Having a child born with a bilateral cleft lip and palate is difficult, especially when considering the extra work that goes into feeding. Your baby will initially be in in the NICU (Neonatal Intensive Care Unit) of your hospital right after being born. A feeding tube will be inserted through one nostril and will go down the back of your baby’s throat and into his stomach. The nurses will attach a syringe and push formula or breast milk through that tube and into your little one due to his/her inability to suck, which is in direct correlation to their cleft palate.
After the first day in the NICU an occupational therapist (O.T.) visited us and worked with my husband and I to learn how to feed our baby with a cleft palate nurser. Ours ended up being a squeeze bottle with a regular nipple that we were instructed to cut in the form of an “X”. This crosscut in the nipple would make it easier for our baby to get the milk out of. Each day the O.T. came and worked with us to get into a rhythm with our baby and to be able to pay attention to our baby’s breathing while feeding him.
This process was difficult for me. I had breastfed my daughter and really wanted to be able to have that same bonding with our son. I knew this wasn’t possible because of the cleft palate but I was upset about it anyway. It felt as if there was just yet another thing I was having to miss out on with my baby that was out of my control and I longed to hold him and just be able to feed him like a normal mother should. I would cry when seeing the feeding tube and my emotional ups and downs seemed to have a mind of their own at this point.
My husband actually got the whole feeding rhythm with our son down early on and took the lead on that. I concentrated on pumping and upping my milk supply so that we could feed him breast milk versus formula. It was hard for my milk supply to stay up because I wasn’t having direct contact with my baby for feedings so I drank Mother’s Milk Tea to help and made sure I drank plenty of water. I also pumped every time my son needed to feed while my husband was the one to actually feed him.
The O.T. informed us that until our baby could get 3 oz. of breast milk through feeding him with the cleft palate nurser on his own (showing her that his oral muscles were getting stronger and that his need for the feeding tube was no longer) that only then could we be released from the NICU. It took 7 days. It seems our little one was determined to eat and get home as soon as possible.
While feeding a cleft palate baby is different and requires you to hold your baby upright and to really pay attention to their rhythm, it still allows for you and your husband to be able to bond. Your baby needs to eat and being able to do that no matter how alternative the method might be, is still something only you, as parents can do.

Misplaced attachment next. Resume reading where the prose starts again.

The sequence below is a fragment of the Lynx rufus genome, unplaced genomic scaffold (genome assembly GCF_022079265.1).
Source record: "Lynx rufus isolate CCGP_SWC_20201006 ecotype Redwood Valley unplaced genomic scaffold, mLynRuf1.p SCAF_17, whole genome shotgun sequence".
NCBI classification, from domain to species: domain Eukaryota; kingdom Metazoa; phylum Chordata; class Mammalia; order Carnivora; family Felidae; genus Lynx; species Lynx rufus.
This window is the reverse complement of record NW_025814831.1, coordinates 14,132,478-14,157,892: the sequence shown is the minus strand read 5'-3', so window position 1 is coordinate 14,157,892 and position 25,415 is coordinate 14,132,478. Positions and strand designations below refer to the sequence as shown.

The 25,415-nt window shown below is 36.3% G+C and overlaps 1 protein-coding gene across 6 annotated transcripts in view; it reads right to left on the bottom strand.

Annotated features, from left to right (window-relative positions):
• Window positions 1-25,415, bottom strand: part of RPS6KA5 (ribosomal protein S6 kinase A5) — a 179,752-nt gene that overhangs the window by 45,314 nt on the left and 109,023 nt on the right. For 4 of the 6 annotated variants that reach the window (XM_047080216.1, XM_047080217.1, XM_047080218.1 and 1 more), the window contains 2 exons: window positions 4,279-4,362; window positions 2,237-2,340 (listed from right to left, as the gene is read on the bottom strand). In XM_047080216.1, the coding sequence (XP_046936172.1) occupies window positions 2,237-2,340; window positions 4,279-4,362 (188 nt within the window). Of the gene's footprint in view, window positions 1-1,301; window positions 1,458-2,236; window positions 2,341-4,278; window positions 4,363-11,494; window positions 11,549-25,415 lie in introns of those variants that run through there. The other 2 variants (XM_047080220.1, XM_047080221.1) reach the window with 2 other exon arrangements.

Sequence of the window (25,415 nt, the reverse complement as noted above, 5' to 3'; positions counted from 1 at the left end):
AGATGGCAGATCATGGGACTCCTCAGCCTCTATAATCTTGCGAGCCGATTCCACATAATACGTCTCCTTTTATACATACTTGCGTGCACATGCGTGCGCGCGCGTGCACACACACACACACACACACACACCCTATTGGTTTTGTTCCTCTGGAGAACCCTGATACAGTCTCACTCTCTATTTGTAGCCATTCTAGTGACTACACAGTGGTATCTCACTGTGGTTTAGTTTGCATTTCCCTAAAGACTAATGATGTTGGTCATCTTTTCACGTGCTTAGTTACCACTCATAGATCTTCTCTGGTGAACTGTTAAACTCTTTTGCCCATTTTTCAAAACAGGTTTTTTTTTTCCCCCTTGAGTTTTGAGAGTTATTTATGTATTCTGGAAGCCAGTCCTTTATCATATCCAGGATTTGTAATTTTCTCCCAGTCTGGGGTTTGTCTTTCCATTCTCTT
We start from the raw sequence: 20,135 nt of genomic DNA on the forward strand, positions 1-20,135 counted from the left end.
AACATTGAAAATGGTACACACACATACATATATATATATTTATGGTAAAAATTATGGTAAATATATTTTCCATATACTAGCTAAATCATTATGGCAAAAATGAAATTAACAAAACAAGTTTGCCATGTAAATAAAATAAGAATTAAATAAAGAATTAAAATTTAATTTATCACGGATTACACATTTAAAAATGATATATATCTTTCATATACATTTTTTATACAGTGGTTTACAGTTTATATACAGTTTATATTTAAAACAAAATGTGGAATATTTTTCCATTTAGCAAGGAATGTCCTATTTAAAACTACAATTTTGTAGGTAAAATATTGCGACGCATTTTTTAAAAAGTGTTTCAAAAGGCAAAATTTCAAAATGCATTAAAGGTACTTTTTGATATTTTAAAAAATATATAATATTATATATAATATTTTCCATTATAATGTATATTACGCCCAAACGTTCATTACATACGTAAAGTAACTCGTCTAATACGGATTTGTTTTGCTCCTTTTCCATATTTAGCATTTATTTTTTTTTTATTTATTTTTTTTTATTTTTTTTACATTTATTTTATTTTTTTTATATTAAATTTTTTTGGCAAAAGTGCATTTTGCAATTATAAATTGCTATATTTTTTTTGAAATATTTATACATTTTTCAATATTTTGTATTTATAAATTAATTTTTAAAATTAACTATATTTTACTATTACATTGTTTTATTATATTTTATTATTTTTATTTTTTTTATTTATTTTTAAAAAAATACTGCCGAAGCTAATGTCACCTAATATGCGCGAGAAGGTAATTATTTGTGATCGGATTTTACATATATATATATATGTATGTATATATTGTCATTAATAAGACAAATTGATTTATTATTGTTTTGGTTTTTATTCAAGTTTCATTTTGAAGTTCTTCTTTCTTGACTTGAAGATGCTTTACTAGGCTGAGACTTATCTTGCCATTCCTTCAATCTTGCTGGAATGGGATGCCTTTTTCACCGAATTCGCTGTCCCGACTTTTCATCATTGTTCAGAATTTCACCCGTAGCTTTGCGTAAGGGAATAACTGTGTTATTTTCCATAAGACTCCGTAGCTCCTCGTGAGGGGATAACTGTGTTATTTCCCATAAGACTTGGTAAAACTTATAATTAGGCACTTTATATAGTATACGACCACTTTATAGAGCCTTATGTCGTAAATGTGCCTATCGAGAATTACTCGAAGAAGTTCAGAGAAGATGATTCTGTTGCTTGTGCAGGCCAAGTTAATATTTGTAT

And while you might be trying to figure out if you should pump or just formula feed I can only tell you that the decision is yours to make.
Our reasons for continuing to pump and get breast milk into our little one is that I truly do believe it is better for baby. I also did a great deal of research and read that cleft babies that are given breast milk tend to have less frequent ear infections and recovery time after surgeries is less. For these reasons we opted to rent a dual breast pump that our insurance did cover for as long as we needed. Yes, feedings were difficult, especially when my husband went back to work because I would be feeding baby and as soon as he was done and down for his nap I was pumping for the next feeding. There was not a lot of time for sleep but I do believe that the breast milk was just better for him. I had also read that you could give your baby breast milk almost right up until surgery whereas a formula fed baby has to stop feeding at midnight. You can imagine how hungry baby would be before surgery and definitely after!
So I strongly suggest that you research and read as much as you can about breastfeeding and decide whether or not it is for you and your family. I did feed him all night up until a few hours before surgery per our surgeon’s instructions (be sure to speak with your surgeon about this to confirm) and he slept as they took him in for surgery. Once he woke up after surgery he was not at all cranky or hungry so for us we felt like being able to feed him and make him as comfortable as possible throughout the process was huge for us. I would also rub a little breast milk onto his incision to keep it moist and help it to heal.
Feeding initially will be a daunting task, but as you and your little one get into a rhythm it will become natural and your family’s new normal.
For further reading on extended nursing and its benefits: